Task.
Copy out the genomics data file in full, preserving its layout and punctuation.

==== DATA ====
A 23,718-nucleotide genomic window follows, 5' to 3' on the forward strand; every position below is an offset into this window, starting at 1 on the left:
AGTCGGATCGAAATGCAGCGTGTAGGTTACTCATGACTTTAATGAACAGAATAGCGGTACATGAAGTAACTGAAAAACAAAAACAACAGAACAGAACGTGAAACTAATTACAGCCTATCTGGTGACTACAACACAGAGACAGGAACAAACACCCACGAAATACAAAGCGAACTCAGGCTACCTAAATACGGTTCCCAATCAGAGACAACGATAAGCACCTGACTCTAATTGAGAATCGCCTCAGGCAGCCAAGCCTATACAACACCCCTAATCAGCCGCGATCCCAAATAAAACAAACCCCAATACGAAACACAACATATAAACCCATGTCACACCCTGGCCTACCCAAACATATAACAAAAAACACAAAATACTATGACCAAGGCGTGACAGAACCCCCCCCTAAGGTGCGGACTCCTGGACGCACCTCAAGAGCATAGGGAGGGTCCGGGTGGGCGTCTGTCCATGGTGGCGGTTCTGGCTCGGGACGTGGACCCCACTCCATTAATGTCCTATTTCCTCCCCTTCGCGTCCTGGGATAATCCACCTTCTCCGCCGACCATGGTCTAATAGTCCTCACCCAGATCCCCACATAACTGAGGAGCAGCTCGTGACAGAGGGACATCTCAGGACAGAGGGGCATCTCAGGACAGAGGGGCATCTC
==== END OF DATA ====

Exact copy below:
A 23,718-nucleotide genomic window follows, 5' to 3' on the forward strand; every position below is an offset into this window, starting at 1 on the left:
AGTCGGATCGAAATGCAGCGTGTAGGTTACTCATGACTTTAATGAACAGAATAGCGGTACATGAAGTAACTGAAAAACAAAAACAACAGAACAGAACGTGAAACTAATTACAGCCTATCTGGTGACTACAACACAGAGACAGGAACAAACACCCACGAAATACAAAGCGAACTCAGGCTACCTAAATACGGTTCCCAATCAGAGACAACGATAAGCACCTGACTCTAATTGAGAATCGCCTCAGGCAGCCAAGCCTATACAACACCCCTAATCAGCCGCGATCCCAAATAAAACAAACCCCAATACGAAACACAACATATAAACCCATGTCACACCCTGGCCTACCCAAACATATAACAAAAAACACAAAATACTATGACCAAGGCGTGACAGAACCCCCCCCTAAGGTGCGGACTCCTGGACGCACCTCAAGAGCATAGGGAGGGTCCGGGTGGGCGTCTGTCCATGGTGGCGGTTCTGGCTCGGGACGTGGACCCCACTCCATTAATGTCCTATTTCCTCCCCTTCGCGTCCTGGGATAATCCACCTTCTCCGCCGACCATGGTCTAATAGTCCTCACCCAGATCCCCACATAACTGAGGAGCAGCTCGTGACAGAGGGACATCTCAGGACAGAGGGGCATCTCAGGACAGAGGGGCATCTC